Respecting the Laws of Gravity
By Frederick E. Tilton, M.D. FAA Federal Air Surgeon
Reprinted with permission from FAA Safety Breifing
The Next Generation Air Transportation System (NextGen) may be changing the face of aviation technology, but the human body’s reaction to the ever-present, accelerative force of gravity is a constant. Described in units of “G,” this force causes a constant acceleration of 32 feet-per-second squared. A pilot in a steep turn may experience forces of acceleration equivalent to many times the force of gravity. This is especially true in military fighter jets and high-performance aerobatic aircraft where the acceleration forces may be as high as nine Gs. Air race pilots in a tight pylon turn also experience high G-forces, but the important thing to remember is that any aircraft operated in a maximum-performance profile will subject the pilot to acceleration that is greater than the one G acceleration encountered on the ground. Pilots need to understand this to successfully master flying.
Types of Acceleration
There are three types of acceleration:
Linear Acceleration involves a change of speed in a straight line. This type occurs during takeoff, landing, or in level flight when a throttle setting is changed.
Radial Acceleration involves a change in direction, such as a sharp turn.
Angular Acceleration involves a simultaneous change in both speed and direction, such as in spins and climbing turns.
A pilot may experience a combination of these accelerations, categorized as Gx, Gy, and Gz. Gx acts from chest to back. Positive Gx pushes the pilot back as the aircraft accelerates during the takeoff roll. Negative Gx can occur during landing and pushes the pilot forward into the shoulder strap. Gy acts from shoulder to shoulder. It is encountered during aileron rolls. Aerobatic pilots routinely encounter Gy.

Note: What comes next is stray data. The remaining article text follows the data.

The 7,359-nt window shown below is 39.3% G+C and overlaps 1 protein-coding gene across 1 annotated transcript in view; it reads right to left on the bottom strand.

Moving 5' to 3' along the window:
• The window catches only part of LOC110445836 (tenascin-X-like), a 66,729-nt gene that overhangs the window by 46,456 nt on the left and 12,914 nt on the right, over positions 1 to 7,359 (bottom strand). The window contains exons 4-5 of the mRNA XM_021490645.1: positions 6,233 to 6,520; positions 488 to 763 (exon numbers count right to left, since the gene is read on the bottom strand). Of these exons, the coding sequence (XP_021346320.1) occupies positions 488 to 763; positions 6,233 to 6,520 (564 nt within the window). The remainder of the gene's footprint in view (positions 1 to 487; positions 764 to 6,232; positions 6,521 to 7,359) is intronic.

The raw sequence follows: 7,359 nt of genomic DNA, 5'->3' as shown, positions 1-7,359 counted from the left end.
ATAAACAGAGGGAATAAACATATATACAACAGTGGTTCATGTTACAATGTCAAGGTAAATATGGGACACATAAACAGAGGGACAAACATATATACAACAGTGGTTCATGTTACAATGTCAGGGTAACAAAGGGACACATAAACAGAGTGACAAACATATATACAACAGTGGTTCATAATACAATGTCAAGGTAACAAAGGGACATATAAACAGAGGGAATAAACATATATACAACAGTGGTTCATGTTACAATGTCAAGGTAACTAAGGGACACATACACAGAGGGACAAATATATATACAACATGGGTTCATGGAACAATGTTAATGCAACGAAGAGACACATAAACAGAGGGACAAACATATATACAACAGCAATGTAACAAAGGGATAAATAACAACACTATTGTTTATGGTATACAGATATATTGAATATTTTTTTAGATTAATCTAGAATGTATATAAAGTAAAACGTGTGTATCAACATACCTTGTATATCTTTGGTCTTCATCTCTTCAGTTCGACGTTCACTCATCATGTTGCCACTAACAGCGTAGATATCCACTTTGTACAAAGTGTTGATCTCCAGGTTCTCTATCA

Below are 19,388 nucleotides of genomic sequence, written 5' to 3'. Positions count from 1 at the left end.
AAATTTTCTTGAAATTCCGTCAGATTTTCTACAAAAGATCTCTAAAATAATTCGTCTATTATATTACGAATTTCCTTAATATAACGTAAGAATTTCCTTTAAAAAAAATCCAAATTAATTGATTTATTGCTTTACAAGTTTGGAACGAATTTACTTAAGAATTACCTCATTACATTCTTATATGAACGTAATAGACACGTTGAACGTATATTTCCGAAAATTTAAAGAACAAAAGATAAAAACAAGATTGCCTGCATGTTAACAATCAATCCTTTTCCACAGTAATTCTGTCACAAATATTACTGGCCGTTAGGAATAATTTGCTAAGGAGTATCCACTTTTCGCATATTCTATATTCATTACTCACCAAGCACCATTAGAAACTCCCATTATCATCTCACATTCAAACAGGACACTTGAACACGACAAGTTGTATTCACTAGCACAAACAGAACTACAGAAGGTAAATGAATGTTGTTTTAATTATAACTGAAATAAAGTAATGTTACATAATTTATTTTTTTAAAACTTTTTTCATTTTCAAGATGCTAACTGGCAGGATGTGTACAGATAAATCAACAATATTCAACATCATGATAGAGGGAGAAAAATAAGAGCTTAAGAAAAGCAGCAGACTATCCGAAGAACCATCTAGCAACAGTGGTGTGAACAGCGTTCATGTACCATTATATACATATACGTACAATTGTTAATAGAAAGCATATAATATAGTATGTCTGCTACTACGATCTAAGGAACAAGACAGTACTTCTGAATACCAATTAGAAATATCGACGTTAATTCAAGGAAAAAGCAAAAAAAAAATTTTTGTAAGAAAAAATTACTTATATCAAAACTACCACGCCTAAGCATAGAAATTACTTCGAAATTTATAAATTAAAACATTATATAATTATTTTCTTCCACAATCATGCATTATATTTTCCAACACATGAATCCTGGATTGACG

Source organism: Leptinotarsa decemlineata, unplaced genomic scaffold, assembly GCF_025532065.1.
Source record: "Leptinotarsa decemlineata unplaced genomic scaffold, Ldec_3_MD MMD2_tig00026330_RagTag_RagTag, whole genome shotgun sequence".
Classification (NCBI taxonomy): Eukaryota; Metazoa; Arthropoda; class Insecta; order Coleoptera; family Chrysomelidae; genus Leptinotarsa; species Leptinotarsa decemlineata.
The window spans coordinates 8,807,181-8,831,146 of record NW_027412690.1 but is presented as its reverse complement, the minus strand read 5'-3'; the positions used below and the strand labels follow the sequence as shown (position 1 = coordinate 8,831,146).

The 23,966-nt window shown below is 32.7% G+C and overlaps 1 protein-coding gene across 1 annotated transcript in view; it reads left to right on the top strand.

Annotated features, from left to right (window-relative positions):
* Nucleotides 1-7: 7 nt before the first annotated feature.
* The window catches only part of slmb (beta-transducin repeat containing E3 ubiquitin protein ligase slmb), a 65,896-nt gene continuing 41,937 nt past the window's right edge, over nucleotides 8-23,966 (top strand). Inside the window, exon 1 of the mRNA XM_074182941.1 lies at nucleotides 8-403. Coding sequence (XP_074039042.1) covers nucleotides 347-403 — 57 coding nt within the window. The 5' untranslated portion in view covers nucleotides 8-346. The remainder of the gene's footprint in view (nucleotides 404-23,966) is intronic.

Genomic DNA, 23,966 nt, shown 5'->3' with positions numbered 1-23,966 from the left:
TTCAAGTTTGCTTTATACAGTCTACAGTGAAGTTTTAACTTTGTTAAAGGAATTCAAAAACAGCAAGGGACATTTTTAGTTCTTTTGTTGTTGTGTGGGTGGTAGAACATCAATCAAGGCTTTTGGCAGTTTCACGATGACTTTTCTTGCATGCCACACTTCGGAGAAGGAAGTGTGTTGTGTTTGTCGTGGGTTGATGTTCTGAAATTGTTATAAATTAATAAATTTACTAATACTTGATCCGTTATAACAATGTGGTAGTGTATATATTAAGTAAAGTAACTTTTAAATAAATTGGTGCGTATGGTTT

Gz acts on the body’s vertical axis. If experienced from head to foot, as in pulling out of a dive, it is positive Gz. Negative Gz travels from foot to head, as when a pilot pushes over into a dive.
Aviators need to understand and respect G-force, because any flight maneuver has the potential to expose the body to more than one positive Gz. When the pilot experiences positive Gz, the cardiovascular system must respond to keep blood flowing to the brain. One of the first indications of trouble may be a progressive loss of vision, because the eyes are extremely sensitive to low blood flow. If the rapid onset of G-force continues and the cardiovascular system does not keep pace, the result may be G-induced loss of consciousness (GLOC). NOTE: In some acrobatic airplanes it may be possible to experience GLOC without experiencing any early visual symptoms.
G tolerance is degraded by alcohol, fatigue, and dehydration. Lack of physical conditioning, a sedentary lifestyle, and smoking can also reduce G tolerance. A well-rested, well-hydrated, and fit aviator will be able to withstand higher G-forces. A regular conditioning program with a mix of aerobic exercise and resistance weight training will increase resistance to the effects of Gs. Regardless; a smart aviator will always include consideration of G-forces when it comes to flight planning.
Dr. Tilton received both an M.S. and a M.D. degree from the University of New Mexico and an M.P.H. from the University of Texas. During a 26-year career with the U.S. Air Force, Dr. Tilton logged more than 4,000 hours as a command pilot and senior flight surgeon flying a variety of aircraft. He currently flies the Cessna Citation 560 XL.